i. The appellant had no right to reside in the UK when he married Mrs S, indeed he had stayed beyond the period of his visitor’s leave and had been informed he was liable to removal as an illegal entrant. In those circumstances the state is not obliged to respect the couple’s preferred choice of matrimonial home, and in the general run of such cases interference with the family life existing between the couple will be justified.
ii. Mrs S may choose not to travel to India and may not be so committed to the future of the marriage as a result of her husband’s past conduct towards her, or risk of repetition of future conduct, or her mental frailty. But in our judgment none of these reasons make the interference in the marital relations disproportionate in the present factual context.
iii. We recognise that there will be real difficulties for Mrs S to move to a new country that she has never been to and where she may not have the support of her husband’s family given the distinctions of religion and national origins between the couple. Although it may not be reasonable to expect her to leave the United Kingdom in the light of her nationality, long residence here and mental frailty, we do not consider the problems facing the couple in living together if that is their primary concern are insuperable. There is no reason to believe that Mrs S would not be admitted to India or would otherwise not be safe there. Her husband has skills that he can employ there and he can support her financially and emotionally. Such a move would not result in loss of important contact by Mrs S with her own parents who are resident in the United Kingdom as they have already failed to support her through the marriage and its problems.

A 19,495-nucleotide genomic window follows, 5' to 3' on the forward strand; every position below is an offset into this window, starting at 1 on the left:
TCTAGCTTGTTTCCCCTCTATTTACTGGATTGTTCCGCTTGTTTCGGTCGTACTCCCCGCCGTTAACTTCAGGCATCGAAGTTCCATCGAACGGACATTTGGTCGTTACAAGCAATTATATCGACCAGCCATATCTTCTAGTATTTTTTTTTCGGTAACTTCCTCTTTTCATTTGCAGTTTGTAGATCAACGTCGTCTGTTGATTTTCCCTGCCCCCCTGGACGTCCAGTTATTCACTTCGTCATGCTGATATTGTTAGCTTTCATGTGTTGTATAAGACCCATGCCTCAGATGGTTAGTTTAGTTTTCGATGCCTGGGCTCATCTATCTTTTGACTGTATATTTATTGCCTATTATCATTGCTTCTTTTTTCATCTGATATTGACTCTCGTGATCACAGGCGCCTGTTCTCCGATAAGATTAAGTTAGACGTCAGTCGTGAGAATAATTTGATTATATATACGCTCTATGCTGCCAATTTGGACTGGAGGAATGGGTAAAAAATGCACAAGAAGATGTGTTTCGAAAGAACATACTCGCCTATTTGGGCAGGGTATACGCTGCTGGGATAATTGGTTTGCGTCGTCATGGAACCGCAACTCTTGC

iv. Whilst it would be the case that such residence in India would be apart from H, such separation results from the conclusion of the family court as to where H’s best interests lie; it would not be contrary to H’s best interests and welfare and it may be doubted in such circumstances whether family life between H and her parents continues after such a decision.
v. The appellant’s offending makes it conducive to the public good that he be deported. He is not only guilty of the offence of possession of the false identity document but he has, by his own admission, been violent to his wife.

54. If on the other hand, the family court concludes that H’s welfare requires her to be re-introduced to the care of her parents, we conclude that the appellant’s deportation would be disproportionate and in breach of the human rights of each member of the family. Again we apply the principles set out in the authorities noted above where the interests of a child, particularly a British one, are to be given weight as a primary, albeit not a paramount consideration. Again we give our reasons in summary form: